28. Use the dishwasher for more than dishes

Most things that are plastic can actually be washed in your dishwasher even toilet seats.  Yes, you heard right toilet seats, just don’t put them in with your dishes!

Last week I put my shower seat in the dishwasher and it did a better job than I could have done.

29. Line the oven

Line your oven with tin foil. That way when having to clean the grime from the oven  all you have to do is change the foil  when it’s dirty. This dramatically reduces how often you need those awful oven cleaners.

30. Washable walls

When you next decorate use washable paint for your walls so that any splashes or spills can be wiped away and the wall doesn’t need repainting. Also, baby wipes get most things of the walls, including crayon! 😉

31. Easily clean the microwave

Before cleaning the microwave, microwave about half a cup of water in there for several minutes. The steam generated during this process will loosen all the grime and dirt and then simply wipe off with a kitchen towel. Some people like to add a cap of vinegar to the water as well as it’s a degreaser and can tackle really tough jobs.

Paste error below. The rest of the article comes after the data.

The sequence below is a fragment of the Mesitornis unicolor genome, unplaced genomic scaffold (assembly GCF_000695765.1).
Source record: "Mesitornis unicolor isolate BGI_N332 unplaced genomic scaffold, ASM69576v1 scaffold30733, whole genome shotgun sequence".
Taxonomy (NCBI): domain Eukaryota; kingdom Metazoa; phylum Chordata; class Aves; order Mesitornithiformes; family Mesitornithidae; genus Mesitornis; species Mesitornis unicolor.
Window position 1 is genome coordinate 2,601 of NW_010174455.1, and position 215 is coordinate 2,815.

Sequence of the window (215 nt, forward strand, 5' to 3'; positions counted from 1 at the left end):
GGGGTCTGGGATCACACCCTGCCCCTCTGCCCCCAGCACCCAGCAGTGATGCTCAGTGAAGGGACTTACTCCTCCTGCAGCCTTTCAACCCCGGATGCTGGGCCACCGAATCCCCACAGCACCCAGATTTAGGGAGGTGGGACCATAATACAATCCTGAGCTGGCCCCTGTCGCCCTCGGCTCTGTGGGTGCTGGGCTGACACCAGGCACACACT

Don’t forget to check out others in this series, Disability hacks for the kitchen and Disability hacks for the bathroom. 

 If you have any more hints to help us along please pop them in the comments below. I’m always after an easier life these days! 😀

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4 comments

  1. Kim says:

    Great tips Cathy! I keep a supply of disinfecting wipes in the bathroom and wipe the toilet and sink each day. (Well, most days 😉 ) This helps keep the bathroom cleaner and makes my cleaning day go a bit quicker.

    • Cathy says:

      Good advice Kim. I also like that you use wipes instead of a spray. I have big problems with most cleaning sprays and react badly to bleach. I’ll have to put some in each bathroom. Oh why do I have to have 3 toilets in this house! Lol